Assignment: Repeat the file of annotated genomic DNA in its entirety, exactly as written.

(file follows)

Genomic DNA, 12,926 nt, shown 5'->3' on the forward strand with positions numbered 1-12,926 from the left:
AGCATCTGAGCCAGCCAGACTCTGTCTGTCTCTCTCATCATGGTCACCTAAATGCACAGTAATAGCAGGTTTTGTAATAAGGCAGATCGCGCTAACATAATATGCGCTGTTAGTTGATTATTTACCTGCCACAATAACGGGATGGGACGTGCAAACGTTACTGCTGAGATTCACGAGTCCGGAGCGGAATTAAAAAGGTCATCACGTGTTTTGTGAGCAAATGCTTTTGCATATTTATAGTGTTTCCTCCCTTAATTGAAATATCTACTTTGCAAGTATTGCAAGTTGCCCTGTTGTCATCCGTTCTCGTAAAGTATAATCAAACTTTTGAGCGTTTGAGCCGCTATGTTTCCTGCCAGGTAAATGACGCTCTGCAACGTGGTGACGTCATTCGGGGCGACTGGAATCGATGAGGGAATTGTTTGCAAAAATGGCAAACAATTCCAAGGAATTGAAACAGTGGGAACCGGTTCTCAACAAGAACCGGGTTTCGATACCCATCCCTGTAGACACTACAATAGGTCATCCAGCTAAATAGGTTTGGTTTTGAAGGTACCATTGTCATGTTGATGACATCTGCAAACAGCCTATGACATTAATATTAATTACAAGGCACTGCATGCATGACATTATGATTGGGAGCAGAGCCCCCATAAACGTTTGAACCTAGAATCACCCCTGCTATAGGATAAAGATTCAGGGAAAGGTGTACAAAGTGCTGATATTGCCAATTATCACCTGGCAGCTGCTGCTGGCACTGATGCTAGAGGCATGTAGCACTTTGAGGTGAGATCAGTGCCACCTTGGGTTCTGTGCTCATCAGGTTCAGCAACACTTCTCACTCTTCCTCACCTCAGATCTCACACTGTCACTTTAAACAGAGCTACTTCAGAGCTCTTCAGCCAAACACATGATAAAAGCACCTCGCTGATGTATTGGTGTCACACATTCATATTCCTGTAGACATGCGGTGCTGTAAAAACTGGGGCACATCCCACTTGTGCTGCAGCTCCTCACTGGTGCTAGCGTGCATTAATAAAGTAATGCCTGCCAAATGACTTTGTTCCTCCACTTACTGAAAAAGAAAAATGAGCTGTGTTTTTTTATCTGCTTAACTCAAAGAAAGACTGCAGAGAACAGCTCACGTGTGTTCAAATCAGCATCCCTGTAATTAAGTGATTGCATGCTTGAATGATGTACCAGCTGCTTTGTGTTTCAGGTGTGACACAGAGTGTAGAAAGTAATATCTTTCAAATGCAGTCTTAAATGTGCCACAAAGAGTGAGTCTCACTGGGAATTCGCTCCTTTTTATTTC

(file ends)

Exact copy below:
Genomic DNA, 12,926 nt, shown 5'->3' on the forward strand with positions numbered 1-12,926 from the left:
AGCATCTGAGCCAGCCAGACTCTGTCTGTCTCTCTCATCATGGTCACCTAAATGCACAGTAATAGCAGGTTTTGTAATAAGGCAGATCGCGCTAACATAATATGCGCTGTTAGTTGATTATTTACCTGCCACAATAACGGGATGGGACGTGCAAACGTTACTGCTGAGATTCACGAGTCCGGAGCGGAATTAAAAAGGTCATCACGTGTTTTGTGAGCAAATGCTTTTGCATATTTATAGTGTTTCCTCCCTTAATTGAAATATCTACTTTGCAAGTATTGCAAGTTGCCCTGTTGTCATCCGTTCTCGTAAAGTATAATCAAACTTTTGAGCGTTTGAGCCGCTATGTTTCCTGCCAGGTAAATGACGCTCTGCAACGTGGTGACGTCATTCGGGGCGACTGGAATCGATGAGGGAATTGTTTGCAAAAATGGCAAACAATTCCAAGGAATTGAAACAGTGGGAACCGGTTCTCAACAAGAACCGGGTTTCGATACCCATCCCTGTAGACACTACAATAGGTCATCCAGCTAAATAGGTTTGGTTTTGAAGGTACCATTGTCATGTTGATGACATCTGCAAACAGCCTATGACATTAATATTAATTACAAGGCACTGCATGCATGACATTATGATTGGGAGCAGAGCCCCCATAAACGTTTGAACCTAGAATCACCCCTGCTATAGGATAAAGATTCAGGGAAAGGTGTACAAAGTGCTGATATTGCCAATTATCACCTGGCAGCTGCTGCTGGCACTGATGCTAGAGGCATGTAGCACTTTGAGGTGAGATCAGTGCCACCTTGGGTTCTGTGCTCATCAGGTTCAGCAACACTTCTCACTCTTCCTCACCTCAGATCTCACACTGTCACTTTAAACAGAGCTACTTCAGAGCTCTTCAGCCAAACACATGATAAAAGCACCTCGCTGATGTATTGGTGTCACACATTCATATTCCTGTAGACATGCGGTGCTGTAAAAACTGGGGCACATCCCACTTGTGCTGCAGCTCCTCACTGGTGCTAGCGTGCATTAATAAAGTAATGCCTGCCAAATGACTTTGTTCCTCCACTTACTGAAAAAGAAAAATGAGCTGTGTTTTTTTATCTGCTTAACTCAAAGAAAGACTGCAGAGAACAGCTCACGTGTGTTCAAATCAGCATCCCTGTAATTAAGTGATTGCATGCTTGAATGATGTACCAGCTGCTTTGTGTTTCAGGTGTGACACAGAGTGTAGAAAGTAATATCTTTCAAATGCAGTCTTAAATGTGCCACAAAGAGTGAGTCTCACTGGGAATTCGCTCCTTTTTATTTC